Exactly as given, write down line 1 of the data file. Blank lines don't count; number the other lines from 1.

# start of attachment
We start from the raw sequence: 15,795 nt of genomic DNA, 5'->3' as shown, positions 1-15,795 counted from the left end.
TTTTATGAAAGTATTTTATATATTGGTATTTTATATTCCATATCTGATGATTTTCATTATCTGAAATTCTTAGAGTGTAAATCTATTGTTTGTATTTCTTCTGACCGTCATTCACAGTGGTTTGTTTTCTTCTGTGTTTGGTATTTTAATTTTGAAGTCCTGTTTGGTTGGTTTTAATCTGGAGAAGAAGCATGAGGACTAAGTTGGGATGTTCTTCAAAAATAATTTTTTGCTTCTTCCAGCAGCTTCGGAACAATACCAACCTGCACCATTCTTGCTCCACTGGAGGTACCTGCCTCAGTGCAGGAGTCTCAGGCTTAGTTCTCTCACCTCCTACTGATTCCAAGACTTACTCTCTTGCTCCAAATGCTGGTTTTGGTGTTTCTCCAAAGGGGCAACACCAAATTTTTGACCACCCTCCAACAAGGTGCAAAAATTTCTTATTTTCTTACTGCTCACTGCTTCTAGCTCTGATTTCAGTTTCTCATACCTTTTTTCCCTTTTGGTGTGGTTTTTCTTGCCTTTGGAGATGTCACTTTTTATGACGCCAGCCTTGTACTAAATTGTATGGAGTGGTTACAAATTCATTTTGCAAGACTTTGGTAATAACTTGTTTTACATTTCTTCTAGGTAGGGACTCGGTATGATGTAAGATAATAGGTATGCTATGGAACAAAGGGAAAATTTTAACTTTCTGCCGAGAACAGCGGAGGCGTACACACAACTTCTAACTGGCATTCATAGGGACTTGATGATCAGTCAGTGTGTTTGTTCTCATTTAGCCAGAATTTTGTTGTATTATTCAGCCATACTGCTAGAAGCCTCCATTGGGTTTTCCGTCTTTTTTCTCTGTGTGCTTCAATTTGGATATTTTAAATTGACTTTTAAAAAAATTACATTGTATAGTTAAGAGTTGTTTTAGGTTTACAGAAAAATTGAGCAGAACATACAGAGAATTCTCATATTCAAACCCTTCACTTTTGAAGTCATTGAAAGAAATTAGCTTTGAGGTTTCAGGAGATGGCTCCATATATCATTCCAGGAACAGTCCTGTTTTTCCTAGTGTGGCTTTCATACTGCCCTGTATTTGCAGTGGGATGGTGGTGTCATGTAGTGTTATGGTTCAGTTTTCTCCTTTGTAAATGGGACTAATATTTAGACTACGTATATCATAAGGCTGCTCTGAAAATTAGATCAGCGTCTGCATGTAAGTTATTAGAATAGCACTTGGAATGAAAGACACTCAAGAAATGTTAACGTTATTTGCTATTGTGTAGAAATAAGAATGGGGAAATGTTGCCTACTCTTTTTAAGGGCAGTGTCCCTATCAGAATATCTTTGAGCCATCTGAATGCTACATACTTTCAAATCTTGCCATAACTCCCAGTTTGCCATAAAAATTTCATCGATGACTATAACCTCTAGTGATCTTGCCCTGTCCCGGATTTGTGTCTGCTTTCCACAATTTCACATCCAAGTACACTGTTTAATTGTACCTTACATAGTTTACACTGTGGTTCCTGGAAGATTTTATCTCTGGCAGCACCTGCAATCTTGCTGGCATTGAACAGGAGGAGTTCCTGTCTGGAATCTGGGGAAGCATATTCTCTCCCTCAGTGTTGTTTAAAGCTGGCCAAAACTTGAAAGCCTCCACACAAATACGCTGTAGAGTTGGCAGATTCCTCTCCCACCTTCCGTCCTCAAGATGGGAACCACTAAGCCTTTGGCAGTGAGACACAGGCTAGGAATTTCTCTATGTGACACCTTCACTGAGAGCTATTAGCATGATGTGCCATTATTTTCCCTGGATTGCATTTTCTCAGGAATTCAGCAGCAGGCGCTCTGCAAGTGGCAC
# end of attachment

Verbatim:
We start from the raw sequence: 15,795 nt of genomic DNA, 5'->3' as shown, positions 1-15,795 counted from the left end.